With a strong natural gas pipeline/storage infrastructure but limits on supply sources, Europe is putting more research and development into making synthetic methane from hydrogen, which some energy stakeholders think will be the future means of beefing up natural gas supplies. A number of large utilities are partnering with researchers in Germany who think this has commercial possibilities.

The prospects are rejuvenating gas operators in Europe after recent stagnation relative to the electricity sector.

The concept being pursued starts with hydrogen produced from an advanced hydrolysis process and then combining that hydrogen with carbon dioxide (CO2) to produce synthetic natural gas (syngas). Various small and large research projects are ongoing, according to Ruggero Schleicher-Tappeser, a physicist and independent Berlin-based energy consultant. The applications for the syngas go far beyond power generation, he said.

“The research is very open-ended,” Schleicher-Tappeser said. “You could use the syngas in transportation as a substitute for petroleum like there are efforts ongoing in the United States to switch to natural gas for transportation.”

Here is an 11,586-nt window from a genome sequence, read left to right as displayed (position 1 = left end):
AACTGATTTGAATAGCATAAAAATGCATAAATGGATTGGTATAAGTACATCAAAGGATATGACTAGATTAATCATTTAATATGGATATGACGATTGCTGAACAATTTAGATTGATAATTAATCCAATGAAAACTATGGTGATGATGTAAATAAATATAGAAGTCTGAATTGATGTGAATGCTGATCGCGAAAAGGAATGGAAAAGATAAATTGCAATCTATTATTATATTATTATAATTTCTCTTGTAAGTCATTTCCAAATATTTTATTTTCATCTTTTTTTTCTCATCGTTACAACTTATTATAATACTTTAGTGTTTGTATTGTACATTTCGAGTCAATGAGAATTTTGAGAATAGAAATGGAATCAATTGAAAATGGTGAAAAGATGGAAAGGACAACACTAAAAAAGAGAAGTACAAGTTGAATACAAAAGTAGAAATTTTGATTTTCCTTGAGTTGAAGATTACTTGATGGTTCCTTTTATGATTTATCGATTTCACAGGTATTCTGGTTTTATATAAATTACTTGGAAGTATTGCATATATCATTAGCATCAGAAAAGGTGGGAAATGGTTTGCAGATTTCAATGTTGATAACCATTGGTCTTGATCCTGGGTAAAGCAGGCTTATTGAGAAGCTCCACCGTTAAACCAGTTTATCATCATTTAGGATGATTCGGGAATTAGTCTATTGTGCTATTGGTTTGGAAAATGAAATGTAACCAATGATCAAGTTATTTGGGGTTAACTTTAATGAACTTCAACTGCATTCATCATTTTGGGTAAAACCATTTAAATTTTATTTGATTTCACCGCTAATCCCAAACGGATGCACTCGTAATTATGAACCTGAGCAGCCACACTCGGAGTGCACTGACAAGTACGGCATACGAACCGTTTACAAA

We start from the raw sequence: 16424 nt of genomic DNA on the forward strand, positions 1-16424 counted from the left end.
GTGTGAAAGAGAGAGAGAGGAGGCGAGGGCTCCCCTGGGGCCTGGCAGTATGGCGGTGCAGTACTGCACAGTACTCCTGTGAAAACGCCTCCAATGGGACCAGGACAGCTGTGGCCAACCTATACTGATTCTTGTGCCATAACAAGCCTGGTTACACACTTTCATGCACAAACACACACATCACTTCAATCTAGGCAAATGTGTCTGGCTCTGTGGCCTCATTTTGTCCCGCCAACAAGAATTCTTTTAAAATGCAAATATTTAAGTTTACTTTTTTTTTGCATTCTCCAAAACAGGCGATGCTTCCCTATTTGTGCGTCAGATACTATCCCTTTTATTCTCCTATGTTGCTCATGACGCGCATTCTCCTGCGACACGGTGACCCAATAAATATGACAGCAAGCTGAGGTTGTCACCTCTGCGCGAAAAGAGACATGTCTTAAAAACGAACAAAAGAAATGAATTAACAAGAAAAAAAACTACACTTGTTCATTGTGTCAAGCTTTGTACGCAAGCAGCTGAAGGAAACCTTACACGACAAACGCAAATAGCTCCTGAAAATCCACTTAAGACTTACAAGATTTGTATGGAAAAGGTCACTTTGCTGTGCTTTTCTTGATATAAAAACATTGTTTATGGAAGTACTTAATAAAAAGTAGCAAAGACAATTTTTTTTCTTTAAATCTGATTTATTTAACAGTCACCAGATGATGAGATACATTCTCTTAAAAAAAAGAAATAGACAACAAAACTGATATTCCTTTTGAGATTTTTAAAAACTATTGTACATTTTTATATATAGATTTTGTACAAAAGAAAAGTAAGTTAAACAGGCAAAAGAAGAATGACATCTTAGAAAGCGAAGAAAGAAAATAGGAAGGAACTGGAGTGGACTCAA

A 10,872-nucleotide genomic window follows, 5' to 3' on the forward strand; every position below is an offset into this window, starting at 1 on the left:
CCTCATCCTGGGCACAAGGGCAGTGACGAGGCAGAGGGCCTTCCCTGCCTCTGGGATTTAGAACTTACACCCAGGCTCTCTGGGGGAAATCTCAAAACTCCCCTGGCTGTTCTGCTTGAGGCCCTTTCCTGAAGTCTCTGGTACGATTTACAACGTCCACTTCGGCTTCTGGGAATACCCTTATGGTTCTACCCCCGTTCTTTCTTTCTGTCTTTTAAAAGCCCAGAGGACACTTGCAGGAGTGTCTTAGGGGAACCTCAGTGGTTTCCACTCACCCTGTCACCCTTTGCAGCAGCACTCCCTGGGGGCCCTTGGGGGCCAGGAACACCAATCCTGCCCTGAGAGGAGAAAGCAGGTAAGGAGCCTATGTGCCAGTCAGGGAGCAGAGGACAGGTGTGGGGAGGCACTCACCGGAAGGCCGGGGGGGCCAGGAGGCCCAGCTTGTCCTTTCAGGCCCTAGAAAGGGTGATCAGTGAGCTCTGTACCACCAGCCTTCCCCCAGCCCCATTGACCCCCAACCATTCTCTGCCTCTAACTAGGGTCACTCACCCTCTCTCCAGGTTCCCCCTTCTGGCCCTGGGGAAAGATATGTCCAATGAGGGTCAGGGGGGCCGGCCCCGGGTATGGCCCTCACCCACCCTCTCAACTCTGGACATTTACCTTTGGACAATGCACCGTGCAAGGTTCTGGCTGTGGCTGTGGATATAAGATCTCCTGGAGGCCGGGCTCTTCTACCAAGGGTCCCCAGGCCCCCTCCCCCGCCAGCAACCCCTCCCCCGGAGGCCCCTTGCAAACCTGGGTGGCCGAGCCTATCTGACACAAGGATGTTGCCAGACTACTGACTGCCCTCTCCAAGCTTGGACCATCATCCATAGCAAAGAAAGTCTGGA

He said the applications for power generation are considerable, not in large turbines, but in cogeneration facilities. “In Europe we expect a stronger coupling of power generation and heating.”

The idea of expanding the sources of gas through syngas is reinvigorating the gas industry in places like Germany where it has lacked much of a future until only relatively recently, according to Schleicher-Tappeser. “If you talked to gas people [in Europe] two years ago, they were very short-sighted and unsure of what their future was,” he said. “Now Europeans are beginning to see that the natural gas infrastructure is very important in linking the gas and power markets.”

Schleicher-Tappeser thinks European natural gas operators see alternatives to having to rely more heavily on increased supplies from Russia.

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